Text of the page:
9:01 am
just yesterday from the euro-dollar. >> and here is where we are stacking up. irobot jumping about 19%, having a nice earnings beat, but softbank is also buildable 5% has also built about 5% stake in irobot. this stock up over 4%. it boosts its year earnings-per-share, the estimate is about nine dollars 40 cents. and free cash flow really's , a very solid number out of boeing. up over 8%, advanced micro devices. they beat the higher estimate of earnings. they have a new chip that allows them to go head to head with intel. that strategy paying off. we also are seeing 2017 revenue up to hide year on year.
9:02 am
bmo is coming out, doubting the valuation and downgrading the stock, and the risk reward is no longer to the upside. but nevertheless, a solid season in earnings so far. >> after seven years trying to repeal obamacare, republicans have their chance. in the senate, that chance depends on the outcome of a so-called votto -- vote-o -rama, were they will vote on each proposal to see which they like best. we just talked to michael -- richard blumenthal of connecticut, who said they are dead set against anything that guts medicaid, but that they do think there could be improvement and that there are discussions going on between democrats and republicans in the senate. what are the chances of something that is a bipartisan approach year? >> i do not see them as great. there are some senators that are genuinely trying to find a path
9:03 am
to compromise. i think i would throw some cold water on it in the sense that we need to her member what is happening here. republicans have been running against obamacare for seven years. this is democratic orthodoxy right now. trump has not been very nice, the way he has talked about it, mitch mcconnell has not been either. the fact that there could be some coup by our moment is kind of hard to picture. there might be some ways on medicaid in particular where they can find common ground. >> if that is right, the republicans will have to hold all of their votes if they lose the two that have been negative, collins and murkowski already. they will have to have all of them and vice president pence. is this all an act of desperation by mitch mcconnell, or is this really clever, crafty legislation? >> i think what we saw yesterday was a nice piece of what is letting, who sometimes gets a reputation -- of legislation by mitch mcconnell, who sometimes gets a reputation for being a little lost. we were talking about that they could not get to a debate on the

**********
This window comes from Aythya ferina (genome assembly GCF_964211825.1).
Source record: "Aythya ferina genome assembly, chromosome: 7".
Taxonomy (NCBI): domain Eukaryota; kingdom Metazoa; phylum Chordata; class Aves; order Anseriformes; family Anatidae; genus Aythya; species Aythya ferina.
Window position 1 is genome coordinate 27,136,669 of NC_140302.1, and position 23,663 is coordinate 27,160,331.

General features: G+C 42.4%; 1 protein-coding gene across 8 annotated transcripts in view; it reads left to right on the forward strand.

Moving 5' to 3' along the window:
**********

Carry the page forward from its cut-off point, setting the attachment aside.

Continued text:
9:04 am
floor. i think if he feeds the fire and said his -- it is the put up or shut up time, you better vote. i think there will be others like dean heller out of nevada, ron johnson had mitch mcconnell on the floor of the senate, but in the end he was right. his bet got paid off and the debate got started. a big, big step. but a bigger bet on getting the bill out. can he will defeat to the fire with their constituents back home, that they keep telling them they will repeal obamacare -- if they do not do it, are there consequences for them? >>, yes there are. people in deep red states cannot go home and say we did not repeal obamacare. ohio andlicans in wisconsin, they're going home and saying i will not help them with a bill that will not help people in our state.
9:05 am
we have problems on both ends of the spectrum. >> think you're a much for being here. jonathan: after several weeks, investors in market watches have thrown up caution flags, citing potential bearish technical patterns. low volatility and the fact that there are worries that no one is worrying, and it has amounted to nothing. the s&p 500 closed at an all-time high on tuesday, the 28th record close of 2017. the dow at 26, the nasdaq, 43. joining us now to discuss this north, and the market is mountable to correction, your words. why? >> we are close to our long-term target of choice for hundred. i think the market is fairly valued now. it needs to get earnings to 141.50, which i think it will. we think there are four drivers
9:06 am
that have been pushing the market forward. all four of them are about to go into stall mode. one is the fiscal side, the market needs tax reform. on to either going to go it with momentum, or with momentum, or was desperation depending on what happens with health care. but the sausage making process has been so ugly, i think it is hard for the market to discount the reality of tax reform until thist closer to this, and is probably december, january. next is the fed. the fed has to start buying -- selling 10-year note's, right? that is the down sheet shrinkage to get the spread on the yield curve better so that thy financials that are a key part of the market can start showing better spreads. >> are you anticipating underestimating what that means for risk assets? issue is actually the